What makes this a non-boring documentary is Herzog’s commentary. His imagination is quite wild. Standing in the silence, looking at the art, he says one can hear one’s own heartbeat and the sound track switches appropriately. The cave paintings remind him of Fred Astaire’s dancing with the shadows and we get a visual from Swing Time. Then he gets the most wonderful characters to explain the past: a circus employee turned archaeologist, a scientist who walks in reindeer skin, a perfume maker who sniffs for smells in caves. These are very unique Herzog touches.

This is probably the only documentary I have seen in a theater and it was worth it.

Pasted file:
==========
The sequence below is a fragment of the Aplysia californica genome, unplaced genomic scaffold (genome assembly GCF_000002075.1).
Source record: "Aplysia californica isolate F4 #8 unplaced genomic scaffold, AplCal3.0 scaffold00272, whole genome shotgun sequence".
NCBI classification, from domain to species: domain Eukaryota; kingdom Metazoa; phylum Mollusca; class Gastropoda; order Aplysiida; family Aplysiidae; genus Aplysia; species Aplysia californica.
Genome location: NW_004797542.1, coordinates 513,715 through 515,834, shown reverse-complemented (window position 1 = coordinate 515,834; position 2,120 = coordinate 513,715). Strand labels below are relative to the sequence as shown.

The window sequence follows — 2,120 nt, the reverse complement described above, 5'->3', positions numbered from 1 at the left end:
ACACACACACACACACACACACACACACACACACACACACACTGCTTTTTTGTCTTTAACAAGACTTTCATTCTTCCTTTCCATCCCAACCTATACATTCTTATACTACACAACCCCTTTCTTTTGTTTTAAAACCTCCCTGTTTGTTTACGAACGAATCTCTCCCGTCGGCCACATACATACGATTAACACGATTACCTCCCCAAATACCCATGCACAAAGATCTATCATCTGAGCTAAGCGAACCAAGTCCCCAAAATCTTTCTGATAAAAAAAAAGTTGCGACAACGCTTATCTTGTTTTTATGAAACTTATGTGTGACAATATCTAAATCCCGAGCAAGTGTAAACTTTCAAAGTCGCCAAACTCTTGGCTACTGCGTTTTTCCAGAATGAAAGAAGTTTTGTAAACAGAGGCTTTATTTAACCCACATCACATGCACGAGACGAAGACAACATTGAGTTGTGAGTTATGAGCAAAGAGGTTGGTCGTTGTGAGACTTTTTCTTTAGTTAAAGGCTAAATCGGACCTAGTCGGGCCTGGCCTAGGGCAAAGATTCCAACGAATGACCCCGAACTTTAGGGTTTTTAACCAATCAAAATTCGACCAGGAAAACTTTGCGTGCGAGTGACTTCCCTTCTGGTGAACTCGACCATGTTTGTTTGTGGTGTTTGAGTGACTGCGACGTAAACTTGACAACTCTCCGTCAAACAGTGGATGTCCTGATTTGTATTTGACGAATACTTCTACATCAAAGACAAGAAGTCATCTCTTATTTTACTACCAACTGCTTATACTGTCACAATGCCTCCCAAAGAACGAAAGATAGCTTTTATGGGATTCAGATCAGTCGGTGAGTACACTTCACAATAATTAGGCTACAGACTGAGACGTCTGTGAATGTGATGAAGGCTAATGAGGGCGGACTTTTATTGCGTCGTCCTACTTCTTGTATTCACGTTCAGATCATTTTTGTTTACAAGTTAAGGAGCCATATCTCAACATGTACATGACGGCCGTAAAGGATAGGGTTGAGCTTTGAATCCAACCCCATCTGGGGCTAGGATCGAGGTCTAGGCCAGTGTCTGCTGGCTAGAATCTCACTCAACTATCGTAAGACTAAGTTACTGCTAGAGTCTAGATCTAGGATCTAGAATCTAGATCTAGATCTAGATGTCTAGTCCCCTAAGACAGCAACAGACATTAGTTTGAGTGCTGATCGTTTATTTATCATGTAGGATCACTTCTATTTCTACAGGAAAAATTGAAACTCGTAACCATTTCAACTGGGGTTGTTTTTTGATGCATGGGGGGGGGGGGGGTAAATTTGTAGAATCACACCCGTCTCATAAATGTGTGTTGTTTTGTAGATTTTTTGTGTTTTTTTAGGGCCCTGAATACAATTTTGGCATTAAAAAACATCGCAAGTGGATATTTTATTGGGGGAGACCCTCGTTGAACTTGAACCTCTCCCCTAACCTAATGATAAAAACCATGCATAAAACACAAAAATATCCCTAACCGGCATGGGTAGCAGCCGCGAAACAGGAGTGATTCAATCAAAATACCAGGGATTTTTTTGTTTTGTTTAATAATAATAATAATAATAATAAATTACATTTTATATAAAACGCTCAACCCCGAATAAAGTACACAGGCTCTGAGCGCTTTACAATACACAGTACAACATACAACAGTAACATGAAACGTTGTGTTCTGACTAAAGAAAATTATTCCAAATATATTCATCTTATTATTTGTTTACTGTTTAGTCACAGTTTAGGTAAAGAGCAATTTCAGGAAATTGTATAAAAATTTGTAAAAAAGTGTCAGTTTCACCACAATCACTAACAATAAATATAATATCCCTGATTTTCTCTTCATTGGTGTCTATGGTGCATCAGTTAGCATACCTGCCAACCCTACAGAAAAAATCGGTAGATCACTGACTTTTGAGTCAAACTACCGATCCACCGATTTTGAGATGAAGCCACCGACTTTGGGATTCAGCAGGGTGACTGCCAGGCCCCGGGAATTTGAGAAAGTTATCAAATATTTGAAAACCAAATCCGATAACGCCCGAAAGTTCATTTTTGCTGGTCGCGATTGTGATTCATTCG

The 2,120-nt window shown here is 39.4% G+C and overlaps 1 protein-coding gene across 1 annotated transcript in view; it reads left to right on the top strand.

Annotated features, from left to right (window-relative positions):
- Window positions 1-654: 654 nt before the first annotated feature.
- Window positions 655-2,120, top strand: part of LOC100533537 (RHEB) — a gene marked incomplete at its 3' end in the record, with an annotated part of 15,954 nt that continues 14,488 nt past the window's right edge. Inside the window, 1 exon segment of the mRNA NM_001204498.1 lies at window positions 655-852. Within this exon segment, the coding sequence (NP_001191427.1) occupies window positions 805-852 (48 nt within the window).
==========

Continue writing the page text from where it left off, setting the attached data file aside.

Furthur Reading:

  1. What does the world’s oldest art say about us? The New Yorker article that inspired Herzog.
  2. Cave of Forgotten Dreams (2010), NYTimes Review
  3. Werner Herzog Finds at Least Three Dimensions in the “Cave of Forgotten Dreams
  4. Herzog on Fresh Air
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Trading Hubs of the Old World – Part 1

  1. Lime plaster fragments found in Dhuwelia (Eastern Jordan), around 4000 BCE had remains of a cotton fibre attached to it. The only place from where that particular sample of cotton could have come was Baluchistan[1].
  2. Some time after 2334 BCE, Sargon of Akkad boasted about ships to India lying in his harbor[1].
  3. After 2000 BCE, Indian cattle reached Africa and lived up to their name: the humped cattle. [2]
  4. On July 12, 1224 BCE, Ramses II, one of Egypt’s greatest Pharaohs died. When he was mummified, the priests put a couple of peppercorns from Kerala up his large bent nose[3].